Jupiter’s wild atmosphere runs deeper than expected.
New observations conducted by NASA’s Juno spacecraft have led to the discovery that Jupiter’s Great Red Spot is deeper than previously believed.
Lucy in the Sky With Asteroids: NASA’s 12-Year Mission to the Beginning of the Solar System Lifts Off
Early in the morning on Saturday, October 16, NASA’s Lucy mission, a 12-year journey to uncover answers about the solar system’s early history in Jupiter’s Trojan asteroids, launched on a United Launch Alliance (ULA) Atlas V rocket from Space Launch Complex 41 at Cape Canaveral Space Force Station in Florida.
One solar array on the spacecraft hasn’t latched properly, NASA said Sunday, noting that the issue should pose “no threat to its health and safety.”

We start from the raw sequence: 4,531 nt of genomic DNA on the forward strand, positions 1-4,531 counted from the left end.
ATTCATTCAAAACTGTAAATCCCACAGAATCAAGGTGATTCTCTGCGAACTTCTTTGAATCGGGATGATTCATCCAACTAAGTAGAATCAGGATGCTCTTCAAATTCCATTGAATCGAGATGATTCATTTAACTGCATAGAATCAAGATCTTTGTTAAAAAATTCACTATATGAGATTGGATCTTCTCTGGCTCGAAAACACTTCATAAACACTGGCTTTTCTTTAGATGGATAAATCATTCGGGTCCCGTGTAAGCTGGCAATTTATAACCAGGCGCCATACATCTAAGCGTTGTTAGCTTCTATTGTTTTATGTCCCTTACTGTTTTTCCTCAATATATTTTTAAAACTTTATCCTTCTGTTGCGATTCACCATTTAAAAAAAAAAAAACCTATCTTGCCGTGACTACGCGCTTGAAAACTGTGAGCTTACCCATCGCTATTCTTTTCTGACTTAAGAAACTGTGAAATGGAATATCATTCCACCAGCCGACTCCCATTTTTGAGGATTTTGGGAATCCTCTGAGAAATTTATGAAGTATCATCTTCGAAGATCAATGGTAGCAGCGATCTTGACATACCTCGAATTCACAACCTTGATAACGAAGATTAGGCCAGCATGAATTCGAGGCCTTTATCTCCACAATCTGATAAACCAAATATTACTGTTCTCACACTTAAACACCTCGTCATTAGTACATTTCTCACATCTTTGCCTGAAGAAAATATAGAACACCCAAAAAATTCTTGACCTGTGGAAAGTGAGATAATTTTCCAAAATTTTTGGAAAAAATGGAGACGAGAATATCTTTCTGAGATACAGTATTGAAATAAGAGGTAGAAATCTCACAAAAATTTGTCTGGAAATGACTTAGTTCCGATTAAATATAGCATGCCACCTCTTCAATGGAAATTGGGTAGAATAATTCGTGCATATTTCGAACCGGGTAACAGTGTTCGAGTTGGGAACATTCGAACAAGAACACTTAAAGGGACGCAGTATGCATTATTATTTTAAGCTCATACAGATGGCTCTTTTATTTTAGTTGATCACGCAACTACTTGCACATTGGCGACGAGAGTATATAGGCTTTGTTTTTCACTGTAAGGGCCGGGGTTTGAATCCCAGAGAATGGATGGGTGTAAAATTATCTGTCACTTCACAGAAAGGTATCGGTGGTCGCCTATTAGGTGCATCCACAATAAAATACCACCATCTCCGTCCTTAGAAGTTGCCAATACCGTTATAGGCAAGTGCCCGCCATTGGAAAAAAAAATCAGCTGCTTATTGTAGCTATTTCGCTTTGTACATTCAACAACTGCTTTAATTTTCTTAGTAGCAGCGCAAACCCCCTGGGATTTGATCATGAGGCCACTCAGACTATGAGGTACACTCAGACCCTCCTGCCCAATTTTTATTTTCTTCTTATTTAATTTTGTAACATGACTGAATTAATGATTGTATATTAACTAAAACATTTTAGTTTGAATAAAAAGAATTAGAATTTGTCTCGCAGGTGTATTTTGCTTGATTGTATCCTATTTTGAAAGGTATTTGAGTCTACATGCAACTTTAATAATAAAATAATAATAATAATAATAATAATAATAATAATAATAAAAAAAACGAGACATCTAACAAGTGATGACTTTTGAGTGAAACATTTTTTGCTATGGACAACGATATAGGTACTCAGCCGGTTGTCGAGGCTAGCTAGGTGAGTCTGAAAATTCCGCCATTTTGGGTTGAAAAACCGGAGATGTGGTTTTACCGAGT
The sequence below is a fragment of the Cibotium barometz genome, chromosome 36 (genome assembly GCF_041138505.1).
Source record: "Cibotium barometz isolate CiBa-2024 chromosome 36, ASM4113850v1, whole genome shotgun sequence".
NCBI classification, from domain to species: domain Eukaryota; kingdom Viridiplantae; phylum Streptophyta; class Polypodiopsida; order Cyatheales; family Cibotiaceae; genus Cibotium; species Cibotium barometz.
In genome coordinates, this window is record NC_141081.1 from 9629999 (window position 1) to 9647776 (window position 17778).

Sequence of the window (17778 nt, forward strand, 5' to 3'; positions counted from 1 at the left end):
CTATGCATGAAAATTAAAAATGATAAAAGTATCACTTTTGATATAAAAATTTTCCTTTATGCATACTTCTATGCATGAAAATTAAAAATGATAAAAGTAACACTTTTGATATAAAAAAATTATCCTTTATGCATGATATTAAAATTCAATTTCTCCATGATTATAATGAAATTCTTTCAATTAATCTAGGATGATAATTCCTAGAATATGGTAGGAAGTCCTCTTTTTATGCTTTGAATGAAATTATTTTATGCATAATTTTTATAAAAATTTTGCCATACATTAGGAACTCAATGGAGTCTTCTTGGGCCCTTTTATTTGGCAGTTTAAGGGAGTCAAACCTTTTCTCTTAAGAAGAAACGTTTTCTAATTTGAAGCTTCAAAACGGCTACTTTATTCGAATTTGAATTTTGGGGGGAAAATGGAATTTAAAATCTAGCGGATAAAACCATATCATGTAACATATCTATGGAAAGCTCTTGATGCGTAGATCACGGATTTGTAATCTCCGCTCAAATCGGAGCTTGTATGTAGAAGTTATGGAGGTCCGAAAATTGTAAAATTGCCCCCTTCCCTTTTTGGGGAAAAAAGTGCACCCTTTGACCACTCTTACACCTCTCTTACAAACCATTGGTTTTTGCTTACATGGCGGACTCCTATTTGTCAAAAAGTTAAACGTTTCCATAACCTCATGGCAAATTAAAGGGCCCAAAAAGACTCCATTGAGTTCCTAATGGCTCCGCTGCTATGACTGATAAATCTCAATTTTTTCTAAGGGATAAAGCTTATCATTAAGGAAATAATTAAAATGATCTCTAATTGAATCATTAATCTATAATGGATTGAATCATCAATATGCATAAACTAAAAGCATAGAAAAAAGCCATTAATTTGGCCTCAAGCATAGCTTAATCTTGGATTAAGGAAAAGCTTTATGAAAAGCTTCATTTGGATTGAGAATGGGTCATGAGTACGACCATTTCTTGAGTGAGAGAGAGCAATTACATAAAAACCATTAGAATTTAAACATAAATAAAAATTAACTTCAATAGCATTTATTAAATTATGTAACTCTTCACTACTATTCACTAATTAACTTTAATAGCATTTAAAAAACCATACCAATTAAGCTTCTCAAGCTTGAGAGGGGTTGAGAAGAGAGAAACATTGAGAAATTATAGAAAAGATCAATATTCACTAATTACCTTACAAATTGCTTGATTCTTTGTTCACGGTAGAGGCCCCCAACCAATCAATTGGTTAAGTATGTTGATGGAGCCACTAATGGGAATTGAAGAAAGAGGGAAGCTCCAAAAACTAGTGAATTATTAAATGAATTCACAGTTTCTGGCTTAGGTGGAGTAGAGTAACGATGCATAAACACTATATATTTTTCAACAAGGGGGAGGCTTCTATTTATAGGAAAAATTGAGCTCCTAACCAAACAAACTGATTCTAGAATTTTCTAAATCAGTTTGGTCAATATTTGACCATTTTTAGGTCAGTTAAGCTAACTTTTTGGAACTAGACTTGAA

NASA’s Lucy spacecraft is bound to launch this week or on Oct. 16 to be exact. It seeks to study the Trojan asteroids near the largest planet in the solar system, Jupiter.
On the evening of Sept. 13, something hit Jupiter, producing an explosion and a flash of light visible even to amateur astronomers with off-the-shelf telescopes. Now, the hunt is on to figure out what the impactor could have been.
If the impact is confirmed, it would be the eighth recorded impact on Jupiter, since the first in July 1994.
After all, Jupiter doesn’t have a solid core.
The giant planet also experienced a rare triple transit, which won’t occur again until 2032.
The asteroids may have originated from the vicinity of Neptune’s orbit.